Teaching Your Child to Be Bus Stop Smart
When summer winds down, and we prepare our kids for going back to school, it’s a good time to revisit safety. Parents worry about sending their kids off to school—classes, friends, peer pressure, grades, and more give many parents sleepless nights. Safety in school is a concern for parents. But what about on the way to school?
Many children ride buses to school, but what can parents do to help their kids stay safe when they are riding the bus? Let’s take a look at a few ideas to keep your child safer on the way to school.
Wearing bright clothing with reflective tape helps drivers see your child. Bright colors are trendy right now, which means your child should be thrilled to don bright clothing. Buy reflective tape and put it on your child’s coats, backpacks, or other items they carry. You can also buy outerwear, backpacks, and shoes with built-in reflective strips.
If your child spends any time waiting for a bus, these items are a great idea. Also, tell your child that drivers may not see them at the bus stop or side of the road even with the reflective tape and colorful clothes due to light shining in their eyes, distractions, etc.
Remind your child that it is important for them to stand where it’s safe, off the road and on the sidewalk—well away from vehicles.
Bus Stop Awareness
Make sure the bus stop has proper lighting. If your child waits for the bus outside your home, you will want to provide a flashlight or lantern. Also be sure the area is free of harmful items such as broken glass or barbed wire.
The bus stop should be cleared of snow and ice during the winter. If your child uses public or school provided transportation, and you feel the bus stop is unsuitable, call your transportation office to file a complaint.
Instruct your children to tell you about any people who appear at the bus stop for no apparent reason. When you have any concerns, go with your child to the bus stop and see for yourself. Find out what you need to know.
Rules Without Seat Belts
School buses and public transportation are not required to have seat belts. Talk to your children about remaining in their seats and sitting quietly. The same rules apply whether you have seat belts or not.
The child should remain in his or her seat until the bus is fully stopped. It’s important to sit in the seat facing forward and to avoid changing seats while the bus is moving. Your child should also know where the emergency exits are on a bus.
Don’t assume your child knows the rules. Be sure to go over the basics and discuss anything your child needs to know to stay safely in their seat on the bus.
Kids can get hurt if exiting isn’t done properly. Pushing and shoving can result in injuries. Teach your child to be patient and calm. If that means exiting the bus last to avoid the pushing and shoving matches, then that’s OK.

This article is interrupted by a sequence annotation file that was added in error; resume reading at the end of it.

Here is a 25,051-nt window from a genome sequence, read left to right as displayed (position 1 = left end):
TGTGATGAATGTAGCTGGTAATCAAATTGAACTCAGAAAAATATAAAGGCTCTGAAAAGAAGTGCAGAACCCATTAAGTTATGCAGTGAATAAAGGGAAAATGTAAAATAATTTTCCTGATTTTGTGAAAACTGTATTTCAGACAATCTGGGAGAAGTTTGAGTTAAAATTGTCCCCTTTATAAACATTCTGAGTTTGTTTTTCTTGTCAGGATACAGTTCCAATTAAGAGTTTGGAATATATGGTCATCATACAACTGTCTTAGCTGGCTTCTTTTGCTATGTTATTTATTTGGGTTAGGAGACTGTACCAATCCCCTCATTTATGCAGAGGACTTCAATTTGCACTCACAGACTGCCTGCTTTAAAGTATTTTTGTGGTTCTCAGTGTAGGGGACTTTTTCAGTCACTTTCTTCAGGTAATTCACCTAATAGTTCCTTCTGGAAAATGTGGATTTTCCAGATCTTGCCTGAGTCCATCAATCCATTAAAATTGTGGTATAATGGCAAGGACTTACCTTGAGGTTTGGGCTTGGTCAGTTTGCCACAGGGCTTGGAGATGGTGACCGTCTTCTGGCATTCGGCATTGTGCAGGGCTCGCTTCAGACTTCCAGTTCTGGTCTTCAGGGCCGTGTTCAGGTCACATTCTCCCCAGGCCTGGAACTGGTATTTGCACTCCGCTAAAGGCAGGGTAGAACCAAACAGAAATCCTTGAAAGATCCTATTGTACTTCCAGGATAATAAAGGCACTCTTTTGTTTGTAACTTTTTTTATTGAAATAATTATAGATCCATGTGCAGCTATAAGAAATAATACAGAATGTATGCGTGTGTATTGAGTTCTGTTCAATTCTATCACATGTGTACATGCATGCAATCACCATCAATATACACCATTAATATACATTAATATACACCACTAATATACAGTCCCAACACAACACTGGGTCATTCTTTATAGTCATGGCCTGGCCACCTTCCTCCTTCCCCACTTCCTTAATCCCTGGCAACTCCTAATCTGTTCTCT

Once off the bus, the driver will give the children the go-ahead signal if they need to cross the road. Advise your child to cross in front of the bus, never behind it. Tell your child to pay attention to the driver or crossing guard and walk away from the bus when signaled to do so.
Children should not stand, walk, or play around the bus. These simple rules can prevent children from being hurt.
Awareness First is Safety First
Awareness is step one for safety in any situation, and riding public transportation, school bus or otherwise, is certainly no exception. Teach your child to be watchful of traffic, people, weather, and strange or scary behavior.
Make sure your child understands that they must not make assumptions. For instance, crosswalks are not a guaranteed safe place. There are unreliable drivers on the road at all times of the day.
Teach your child that even if a signal says WALK, look both ways before they step into the crosswalk. Safety first rules apply at the bus stop and on the bus just as surely as they apply everywhere else in your child’s day. Kids can be distracted as they go to and from school.
They have friends to visit, classes to hurry to, and homework to think about, just to name a few things on their minds. So, let’s remind our little ones that safety is a real issue and that they should be aware of.
In a nutshell:
- Talk with our kids about the bus stop and the bus ride.
- If at all possible make unannounced visits to the bus stop.
- Introduce yourself to the bus driver.
- Familiarize yourself with this part of your child’s day to ensure that your child is in the safest situation possible so everyone can relax and enjoy the return to school.
Have a fabulous back-to-school season and get your camera ready for the first day of school!